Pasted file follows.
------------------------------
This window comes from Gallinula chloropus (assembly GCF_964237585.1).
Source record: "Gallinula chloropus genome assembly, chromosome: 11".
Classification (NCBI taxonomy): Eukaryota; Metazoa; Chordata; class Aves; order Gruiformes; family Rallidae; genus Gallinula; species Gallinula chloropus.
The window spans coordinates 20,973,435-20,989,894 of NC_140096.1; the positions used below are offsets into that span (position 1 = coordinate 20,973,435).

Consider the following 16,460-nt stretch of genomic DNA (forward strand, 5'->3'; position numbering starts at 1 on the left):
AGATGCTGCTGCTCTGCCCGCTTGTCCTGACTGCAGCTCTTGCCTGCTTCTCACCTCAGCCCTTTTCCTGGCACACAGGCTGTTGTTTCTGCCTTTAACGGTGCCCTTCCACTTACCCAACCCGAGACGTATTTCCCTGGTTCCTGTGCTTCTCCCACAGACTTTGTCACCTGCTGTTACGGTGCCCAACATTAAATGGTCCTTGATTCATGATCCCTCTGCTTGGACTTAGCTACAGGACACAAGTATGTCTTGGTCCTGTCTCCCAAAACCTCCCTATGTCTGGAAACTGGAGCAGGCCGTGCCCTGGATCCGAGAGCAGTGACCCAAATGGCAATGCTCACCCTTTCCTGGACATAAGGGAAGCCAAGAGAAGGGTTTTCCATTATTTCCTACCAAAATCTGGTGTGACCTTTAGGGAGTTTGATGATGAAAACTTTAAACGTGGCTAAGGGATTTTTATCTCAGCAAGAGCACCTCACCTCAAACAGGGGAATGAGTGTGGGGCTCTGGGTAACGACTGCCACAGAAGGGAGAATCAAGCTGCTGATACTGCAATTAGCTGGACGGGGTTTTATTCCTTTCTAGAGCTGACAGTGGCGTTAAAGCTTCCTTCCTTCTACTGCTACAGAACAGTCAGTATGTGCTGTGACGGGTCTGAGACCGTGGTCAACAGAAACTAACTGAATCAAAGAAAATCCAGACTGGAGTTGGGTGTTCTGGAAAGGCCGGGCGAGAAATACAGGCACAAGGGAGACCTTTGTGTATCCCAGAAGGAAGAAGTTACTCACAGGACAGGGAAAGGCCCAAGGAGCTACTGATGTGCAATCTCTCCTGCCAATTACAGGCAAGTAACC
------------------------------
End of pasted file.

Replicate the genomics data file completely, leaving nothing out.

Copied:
This window comes from Gallinula chloropus (assembly GCF_964237585.1).
Source record: "Gallinula chloropus genome assembly, chromosome: 11".
Classification (NCBI taxonomy): Eukaryota; Metazoa; Chordata; class Aves; order Gruiformes; family Rallidae; genus Gallinula; species Gallinula chloropus.
The window spans coordinates 20,973,435-20,989,894 of NC_140096.1; the positions used below are offsets into that span (position 1 = coordinate 20,973,435).

Consider the following 16,460-nt stretch of genomic DNA (forward strand, 5'->3'; position numbering starts at 1 on the left):
AGATGCTGCTGCTCTGCCCGCTTGTCCTGACTGCAGCTCTTGCCTGCTTCTCACCTCAGCCCTTTTCCTGGCACACAGGCTGTTGTTTCTGCCTTTAACGGTGCCCTTCCACTTACCCAACCCGAGACGTATTTCCCTGGTTCCTGTGCTTCTCCCACAGACTTTGTCACCTGCTGTTACGGTGCCCAACATTAAATGGTCCTTGATTCATGATCCCTCTGCTTGGACTTAGCTACAGGACACAAGTATGTCTTGGTCCTGTCTCCCAAAACCTCCCTATGTCTGGAAACTGGAGCAGGCCGTGCCCTGGATCCGAGAGCAGTGACCCAAATGGCAATGCTCACCCTTTCCTGGACATAAGGGAAGCCAAGAGAAGGGTTTTCCATTATTTCCTACCAAAATCTGGTGTGACCTTTAGGGAGTTTGATGATGAAAACTTTAAACGTGGCTAAGGGATTTTTATCTCAGCAAGAGCACCTCACCTCAAACAGGGGAATGAGTGTGGGGCTCTGGGTAACGACTGCCACAGAAGGGAGAATCAAGCTGCTGATACTGCAATTAGCTGGACGGGGTTTTATTCCTTTCTAGAGCTGACAGTGGCGTTAAAGCTTCCTTCCTTCTACTGCTACAGAACAGTCAGTATGTGCTGTGACGGGTCTGAGACCGTGGTCAACAGAAACTAACTGAATCAAAGAAAATCCAGACTGGAGTTGGGTGTTCTGGAAAGGCCGGGCGAGAAATACAGGCACAAGGGAGACCTTTGTGTATCCCAGAAGGAAGAAGTTACTCACAGGACAGGGAAAGGCCCAAGGAGCTACTGATGTGCAATCTCTCCTGCCAATTACAGGCAAGTAACC